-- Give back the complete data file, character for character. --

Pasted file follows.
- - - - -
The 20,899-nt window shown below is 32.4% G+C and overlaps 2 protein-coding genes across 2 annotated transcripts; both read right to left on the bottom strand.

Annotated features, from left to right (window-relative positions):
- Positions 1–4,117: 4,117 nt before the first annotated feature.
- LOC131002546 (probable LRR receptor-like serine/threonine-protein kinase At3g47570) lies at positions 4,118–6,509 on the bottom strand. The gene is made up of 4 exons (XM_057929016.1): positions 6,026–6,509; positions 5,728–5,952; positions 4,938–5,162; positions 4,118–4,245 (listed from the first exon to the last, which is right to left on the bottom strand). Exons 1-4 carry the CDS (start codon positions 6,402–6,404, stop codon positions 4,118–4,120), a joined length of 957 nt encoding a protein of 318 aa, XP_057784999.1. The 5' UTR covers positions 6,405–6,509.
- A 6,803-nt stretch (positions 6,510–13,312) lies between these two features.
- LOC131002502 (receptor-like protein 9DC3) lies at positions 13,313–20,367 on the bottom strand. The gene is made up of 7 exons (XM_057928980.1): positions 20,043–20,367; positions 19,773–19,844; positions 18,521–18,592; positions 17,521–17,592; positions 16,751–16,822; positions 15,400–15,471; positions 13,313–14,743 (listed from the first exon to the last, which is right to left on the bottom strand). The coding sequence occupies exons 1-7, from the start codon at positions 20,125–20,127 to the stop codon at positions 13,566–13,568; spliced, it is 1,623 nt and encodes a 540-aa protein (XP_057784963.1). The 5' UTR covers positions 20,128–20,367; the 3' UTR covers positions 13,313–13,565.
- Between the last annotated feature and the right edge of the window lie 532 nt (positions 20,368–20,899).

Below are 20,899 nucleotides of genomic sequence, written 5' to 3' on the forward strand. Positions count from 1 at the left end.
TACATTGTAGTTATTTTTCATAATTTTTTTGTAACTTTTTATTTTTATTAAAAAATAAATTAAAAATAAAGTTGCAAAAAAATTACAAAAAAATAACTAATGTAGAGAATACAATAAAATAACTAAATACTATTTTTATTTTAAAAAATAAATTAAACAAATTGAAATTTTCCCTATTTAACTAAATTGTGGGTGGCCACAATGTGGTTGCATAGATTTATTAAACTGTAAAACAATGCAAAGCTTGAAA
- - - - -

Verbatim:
The 20,899-nt window shown below is 32.4% G+C and overlaps 2 protein-coding genes across 2 annotated transcripts; both read right to left on the bottom strand.

Annotated features, from left to right (window-relative positions):
- Positions 1–4,117: 4,117 nt before the first annotated feature.
- LOC131002546 (probable LRR receptor-like serine/threonine-protein kinase At3g47570) lies at positions 4,118–6,509 on the bottom strand. The gene is made up of 4 exons (XM_057929016.1): positions 6,026–6,509; positions 5,728–5,952; positions 4,938–5,162; positions 4,118–4,245 (listed from the first exon to the last, which is right to left on the bottom strand). Exons 1-4 carry the CDS (start codon positions 6,402–6,404, stop codon positions 4,118–4,120), a joined length of 957 nt encoding a protein of 318 aa, XP_057784999.1. The 5' UTR covers positions 6,405–6,509.
- A 6,803-nt stretch (positions 6,510–13,312) lies between these two features.
- LOC131002502 (receptor-like protein 9DC3) lies at positions 13,313–20,367 on the bottom strand. The gene is made up of 7 exons (XM_057928980.1): positions 20,043–20,367; positions 19,773–19,844; positions 18,521–18,592; positions 17,521–17,592; positions 16,751–16,822; positions 15,400–15,471; positions 13,313–14,743 (listed from the first exon to the last, which is right to left on the bottom strand). The coding sequence occupies exons 1-7, from the start codon at positions 20,125–20,127 to the stop codon at positions 13,566–13,568; spliced, it is 1,623 nt and encodes a 540-aa protein (XP_057784963.1). The 5' UTR covers positions 20,128–20,367; the 3' UTR covers positions 13,313–13,565.
- Between the last annotated feature and the right edge of the window lie 532 nt (positions 20,368–20,899).

Below are 20,899 nucleotides of genomic sequence, written 5' to 3' on the forward strand. Positions count from 1 at the left end.
TACATTGTAGTTATTTTTCATAATTTTTTTGTAACTTTTTATTTTTATTAAAAAATAAATTAAAAATAAAGTTGCAAAAAAATTACAAAAAAATAACTAATGTAGAGAATACAATAAAATAACTAAATACTATTTTTATTTTAAAAAATAAATTAAACAAATTGAAATTTTCCCTATTTAACTAAATTGTGGGTGGCCACAATGTGGTTGCATAGATTTATTAAACTGTAAAACAATGCAAAGCTTGAAA